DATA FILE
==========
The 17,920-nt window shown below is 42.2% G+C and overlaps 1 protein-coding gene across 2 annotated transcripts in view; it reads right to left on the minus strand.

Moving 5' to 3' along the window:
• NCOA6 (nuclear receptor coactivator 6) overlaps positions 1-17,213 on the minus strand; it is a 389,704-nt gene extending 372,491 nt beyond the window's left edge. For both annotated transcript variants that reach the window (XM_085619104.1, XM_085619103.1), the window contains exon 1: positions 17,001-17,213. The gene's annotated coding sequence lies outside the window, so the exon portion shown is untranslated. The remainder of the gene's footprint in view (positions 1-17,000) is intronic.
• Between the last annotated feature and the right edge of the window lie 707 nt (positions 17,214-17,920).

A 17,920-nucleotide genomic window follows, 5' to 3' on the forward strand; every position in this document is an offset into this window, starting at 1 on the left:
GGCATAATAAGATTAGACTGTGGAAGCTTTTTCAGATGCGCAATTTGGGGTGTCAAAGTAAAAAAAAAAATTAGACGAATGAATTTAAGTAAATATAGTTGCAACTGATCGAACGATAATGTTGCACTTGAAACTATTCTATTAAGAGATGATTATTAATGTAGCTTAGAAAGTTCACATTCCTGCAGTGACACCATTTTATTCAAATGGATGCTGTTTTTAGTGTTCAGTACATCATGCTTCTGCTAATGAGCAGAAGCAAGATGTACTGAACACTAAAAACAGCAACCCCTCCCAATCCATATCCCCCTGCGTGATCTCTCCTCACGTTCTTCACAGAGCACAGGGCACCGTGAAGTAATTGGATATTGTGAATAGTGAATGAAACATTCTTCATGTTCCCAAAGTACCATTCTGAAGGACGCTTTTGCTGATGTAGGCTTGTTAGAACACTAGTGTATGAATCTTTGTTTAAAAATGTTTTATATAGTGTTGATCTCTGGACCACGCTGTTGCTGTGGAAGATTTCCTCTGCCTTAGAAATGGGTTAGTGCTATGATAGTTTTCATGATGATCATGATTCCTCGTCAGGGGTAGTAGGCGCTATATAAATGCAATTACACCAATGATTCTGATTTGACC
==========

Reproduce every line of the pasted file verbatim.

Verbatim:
The 17,920-nt window shown below is 42.2% G+C and overlaps 1 protein-coding gene across 2 annotated transcripts in view; it reads right to left on the minus strand.

Moving 5' to 3' along the window:
• NCOA6 (nuclear receptor coactivator 6) overlaps positions 1-17,213 on the minus strand; it is a 389,704-nt gene extending 372,491 nt beyond the window's left edge. For both annotated transcript variants that reach the window (XM_085619104.1, XM_085619103.1), the window contains exon 1: positions 17,001-17,213. The gene's annotated coding sequence lies outside the window, so the exon portion shown is untranslated. The remainder of the gene's footprint in view (positions 1-17,000) is intronic.
• Between the last annotated feature and the right edge of the window lie 707 nt (positions 17,214-17,920).

A 17,920-nucleotide genomic window follows, 5' to 3' on the forward strand; every position in this document is an offset into this window, starting at 1 on the left:
GGCATAATAAGATTAGACTGTGGAAGCTTTTTCAGATGCGCAATTTGGGGTGTCAAAGTAAAAAAAAAAATTAGACGAATGAATTTAAGTAAATATAGTTGCAACTGATCGAACGATAATGTTGCACTTGAAACTATTCTATTAAGAGATGATTATTAATGTAGCTTAGAAAGTTCACATTCCTGCAGTGACACCATTTTATTCAAATGGATGCTGTTTTTAGTGTTCAGTACATCATGCTTCTGCTAATGAGCAGAAGCAAGATGTACTGAACACTAAAAACAGCAACCCCTCCCAATCCATATCCCCCTGCGTGATCTCTCCTCACGTTCTTCACAGAGCACAGGGCACCGTGAAGTAATTGGATATTGTGAATAGTGAATGAAACATTCTTCATGTTCCCAAAGTACCATTCTGAAGGACGCTTTTGCTGATGTAGGCTTGTTAGAACACTAGTGTATGAATCTTTGTTTAAAAATGTTTTATATAGTGTTGATCTCTGGACCACGCTGTTGCTGTGGAAGATTTCCTCTGCCTTAGAAATGGGTTAGTGCTATGATAGTTTTCATGATGATCATGATTCCTCGTCAGGGGTAGTAGGCGCTATATAAATGCAATTACACCAATGATTCTGATTTGACC